By Dina Brulles, Ph.D., Kimberly Lansdowne, Ph.D., and Jack A. Naglieri, Ph.D., authors of Understanding and Using the Naglieri General Ability Tests: A Call for Equity in Gifted Education
Increasing diversity and achieving equity has long been a goal of gifted education advocates, but school administrators have struggled to do so. Our recent book Understanding and Using the Naglieri General Ability Tests: A Call for Equity in Gifted Education offers new, culture-sensitive methods for identifying these historically marginalized students.
In this blog, we share an enlightened approach and actionable advice schools can use to improve their ability to identify and support previously under-served students in gifted education. We hope to provide you with brief insights and ideas introducing identification, grouping, programming, and instructional approaches that allow children to develop their potential, become confident learners, and ultimately advance academically.
We focus on three aspects involved in this process:
- Identifying who is absent from gifted programs
- Using building norms to group students according to learning needs
- Enhancing teachers’ understanding of how to teach gifted learners
1. Identifying who is absent from gifted programs
Widely used tests that measure intellectual ability use verbal, nonverbal, and quantitative test questions. Despite their widespread use, traditional ability tests historically yield low scores for students of color.
A major reason many marginalized students routinely have lower scores is that traditional tests require verbal comprehension of directions, academic knowledge, or proficiency in the English language. The Naglieri Verbal, Nonverbal, and Quantitative tests are different in that a student can answer the test items regardless of the language they speak or their current levels of knowledge because the tests do not contain words but rather pictures. To answer the questions, students must rely on thinking skills.
Measuring thinking in a way that is not confounded by learned knowledge identifies students with high ability and draws teachers’ awareness to their potential.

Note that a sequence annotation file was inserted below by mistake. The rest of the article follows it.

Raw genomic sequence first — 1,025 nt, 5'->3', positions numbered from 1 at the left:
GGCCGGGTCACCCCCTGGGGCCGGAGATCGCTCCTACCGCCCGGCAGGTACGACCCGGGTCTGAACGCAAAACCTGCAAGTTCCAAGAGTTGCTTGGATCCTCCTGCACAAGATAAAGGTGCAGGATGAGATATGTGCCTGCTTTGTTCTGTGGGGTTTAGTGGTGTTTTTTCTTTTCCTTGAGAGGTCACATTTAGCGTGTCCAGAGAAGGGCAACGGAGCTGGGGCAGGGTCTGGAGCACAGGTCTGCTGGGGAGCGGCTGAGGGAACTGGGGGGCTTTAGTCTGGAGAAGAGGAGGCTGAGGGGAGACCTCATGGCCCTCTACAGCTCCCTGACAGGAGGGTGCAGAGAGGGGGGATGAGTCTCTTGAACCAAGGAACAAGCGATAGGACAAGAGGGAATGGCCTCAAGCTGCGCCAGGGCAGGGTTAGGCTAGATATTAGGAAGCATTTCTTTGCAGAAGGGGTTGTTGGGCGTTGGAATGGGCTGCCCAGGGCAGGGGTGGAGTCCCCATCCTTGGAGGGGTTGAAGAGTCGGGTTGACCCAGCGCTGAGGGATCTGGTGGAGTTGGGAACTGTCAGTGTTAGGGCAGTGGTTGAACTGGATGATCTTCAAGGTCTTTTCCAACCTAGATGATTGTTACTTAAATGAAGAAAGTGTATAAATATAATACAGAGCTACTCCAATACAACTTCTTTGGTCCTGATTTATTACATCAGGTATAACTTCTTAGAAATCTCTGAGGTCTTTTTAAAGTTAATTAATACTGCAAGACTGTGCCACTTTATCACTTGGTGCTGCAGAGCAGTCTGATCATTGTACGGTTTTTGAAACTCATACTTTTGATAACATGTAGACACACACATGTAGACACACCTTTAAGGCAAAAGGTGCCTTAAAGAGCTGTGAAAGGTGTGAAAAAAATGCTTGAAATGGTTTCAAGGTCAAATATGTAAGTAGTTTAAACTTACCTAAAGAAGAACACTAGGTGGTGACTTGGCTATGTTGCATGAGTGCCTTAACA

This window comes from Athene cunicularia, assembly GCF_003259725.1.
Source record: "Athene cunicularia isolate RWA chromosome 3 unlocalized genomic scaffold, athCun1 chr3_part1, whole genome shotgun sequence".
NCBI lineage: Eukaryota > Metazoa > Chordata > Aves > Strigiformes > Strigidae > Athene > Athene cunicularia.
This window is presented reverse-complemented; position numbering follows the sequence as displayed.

To determine whether to switch to these new tests consider the following:
- Does your gifted student population reflect the demographics of your school’s student population?
- Does entrance into your gifted program require that students demonstrate high academic achievement?
- Do the teachers in your school recognize students with high potential who are not achieving highly in the regular curriculum?
2. Using universal assessment and building norms to group students according to learning need
The key to equitable identification of all gifted learners is to use equitable tests, but equitable tests alone do not solve the problem if they’re not used properly. Universal assessment of all students in a grade level eliminates the problems associated with teacher and parent referrals, and building norms also help.
Many schools are now using local norms, or more specifically, building norms to determine which students would benefit most from advanced-level curriculum and instruction. Simply stated, using building norms means identifying students within one school (or grade level) that demonstrate higher ability than most others in that setting.
Using building norms can be helpful in developing more inclusive gifted services. Building norms can be used on their own, or in addition to national norms.
When using building norms to identify which students would benefit most from advanced learning opportunities, schools can test all students in a certain grade level and then determine their own cut-off criteria. Some examples include:
- Test all second graders in a school building and then identify which students score in the top ten percentile.
- Test all third graders in a school and then rank order the students based on their test scores. Then select the top twenty students to include in the gifted services at that school building.
- Test all first-grade students in the district and invite the top five percent to attend a specific school designated to serve students of high ability.
3. Enhancing teachers’ understanding of how to teach gifted learners